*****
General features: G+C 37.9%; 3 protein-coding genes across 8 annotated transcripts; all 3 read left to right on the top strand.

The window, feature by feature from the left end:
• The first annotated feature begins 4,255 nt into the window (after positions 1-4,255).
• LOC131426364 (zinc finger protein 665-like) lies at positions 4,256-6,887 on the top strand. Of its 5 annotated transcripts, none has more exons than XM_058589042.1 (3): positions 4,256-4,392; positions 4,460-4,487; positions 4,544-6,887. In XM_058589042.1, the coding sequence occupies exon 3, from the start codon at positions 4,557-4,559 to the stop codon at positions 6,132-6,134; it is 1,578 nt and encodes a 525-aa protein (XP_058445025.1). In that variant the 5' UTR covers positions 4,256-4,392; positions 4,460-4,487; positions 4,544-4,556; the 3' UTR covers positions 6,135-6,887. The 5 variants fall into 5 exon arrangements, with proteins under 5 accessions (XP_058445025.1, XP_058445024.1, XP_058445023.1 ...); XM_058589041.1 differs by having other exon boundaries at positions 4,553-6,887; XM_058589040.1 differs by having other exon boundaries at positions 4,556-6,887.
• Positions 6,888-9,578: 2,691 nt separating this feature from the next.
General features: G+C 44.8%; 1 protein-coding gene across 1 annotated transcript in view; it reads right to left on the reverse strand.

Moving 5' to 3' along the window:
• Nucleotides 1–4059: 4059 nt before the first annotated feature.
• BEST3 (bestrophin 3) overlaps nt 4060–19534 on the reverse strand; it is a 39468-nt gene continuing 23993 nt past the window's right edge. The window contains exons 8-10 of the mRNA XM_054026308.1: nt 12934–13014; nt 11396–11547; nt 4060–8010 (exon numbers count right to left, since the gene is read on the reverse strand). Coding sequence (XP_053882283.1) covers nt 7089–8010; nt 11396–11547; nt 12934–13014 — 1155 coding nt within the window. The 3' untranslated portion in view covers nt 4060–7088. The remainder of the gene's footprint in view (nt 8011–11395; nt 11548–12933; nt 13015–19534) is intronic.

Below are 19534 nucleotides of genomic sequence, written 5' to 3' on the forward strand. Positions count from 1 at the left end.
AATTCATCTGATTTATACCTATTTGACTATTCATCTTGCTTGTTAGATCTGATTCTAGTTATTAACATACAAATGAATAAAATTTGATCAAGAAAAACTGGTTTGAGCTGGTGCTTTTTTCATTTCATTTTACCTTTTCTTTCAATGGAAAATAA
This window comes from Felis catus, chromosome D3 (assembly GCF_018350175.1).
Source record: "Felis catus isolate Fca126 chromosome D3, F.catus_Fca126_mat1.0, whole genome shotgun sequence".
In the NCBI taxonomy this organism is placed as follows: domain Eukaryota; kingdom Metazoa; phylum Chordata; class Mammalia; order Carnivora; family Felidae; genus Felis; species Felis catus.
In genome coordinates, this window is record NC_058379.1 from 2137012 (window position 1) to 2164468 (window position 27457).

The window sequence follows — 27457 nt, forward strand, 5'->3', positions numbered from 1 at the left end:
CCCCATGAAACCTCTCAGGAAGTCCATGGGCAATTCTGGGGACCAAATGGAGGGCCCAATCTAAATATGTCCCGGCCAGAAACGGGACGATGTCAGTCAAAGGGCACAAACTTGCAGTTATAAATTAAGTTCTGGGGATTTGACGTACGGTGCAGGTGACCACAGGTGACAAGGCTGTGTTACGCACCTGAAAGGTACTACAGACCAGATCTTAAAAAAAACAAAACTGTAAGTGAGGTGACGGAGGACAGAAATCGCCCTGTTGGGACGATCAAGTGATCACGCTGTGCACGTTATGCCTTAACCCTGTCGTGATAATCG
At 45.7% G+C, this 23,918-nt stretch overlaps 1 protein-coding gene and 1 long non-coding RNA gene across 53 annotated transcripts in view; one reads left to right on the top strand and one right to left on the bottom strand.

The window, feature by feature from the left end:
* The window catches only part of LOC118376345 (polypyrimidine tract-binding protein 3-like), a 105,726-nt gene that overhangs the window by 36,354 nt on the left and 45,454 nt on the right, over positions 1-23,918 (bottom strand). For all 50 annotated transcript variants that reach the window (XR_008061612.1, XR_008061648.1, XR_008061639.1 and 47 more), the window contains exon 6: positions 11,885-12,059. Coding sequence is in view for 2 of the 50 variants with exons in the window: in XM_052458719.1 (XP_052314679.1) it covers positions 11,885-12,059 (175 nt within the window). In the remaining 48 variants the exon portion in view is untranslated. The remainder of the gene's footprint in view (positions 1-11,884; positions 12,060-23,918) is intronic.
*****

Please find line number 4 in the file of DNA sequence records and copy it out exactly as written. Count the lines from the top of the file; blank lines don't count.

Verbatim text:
• LOC131426364 (zinc finger protein 665-like) lies at positions 4,256-6,887 on the top strand. Of its 5 annotated transcripts, none has more exons than XM_058589042.1 (3): positions 4,256-4,392; positions 4,460-4,487; positions 4,544-6,887. In XM_058589042.1, the coding sequence occupies exon 3, from the start codon at positions 4,557-4,559 to the stop codon at positions 6,132-6,134; it is 1,578 nt and encodes a 525-aa protein (XP_058445025.1). In that variant the 5' UTR covers positions 4,256-4,392; positions 4,460-4,487; positions 4,544-4,556; the 3' UTR covers positions 6,135-6,887. The 5 variants fall into 5 exon arrangements, with proteins under 5 accessions (XP_058445025.1, XP_058445024.1, XP_058445023.1 ...); XM_058589041.1 differs by having other exon boundaries at positions 4,553-6,887; XM_058589040.1 differs by having other exon boundaries at positions 4,556-6,887.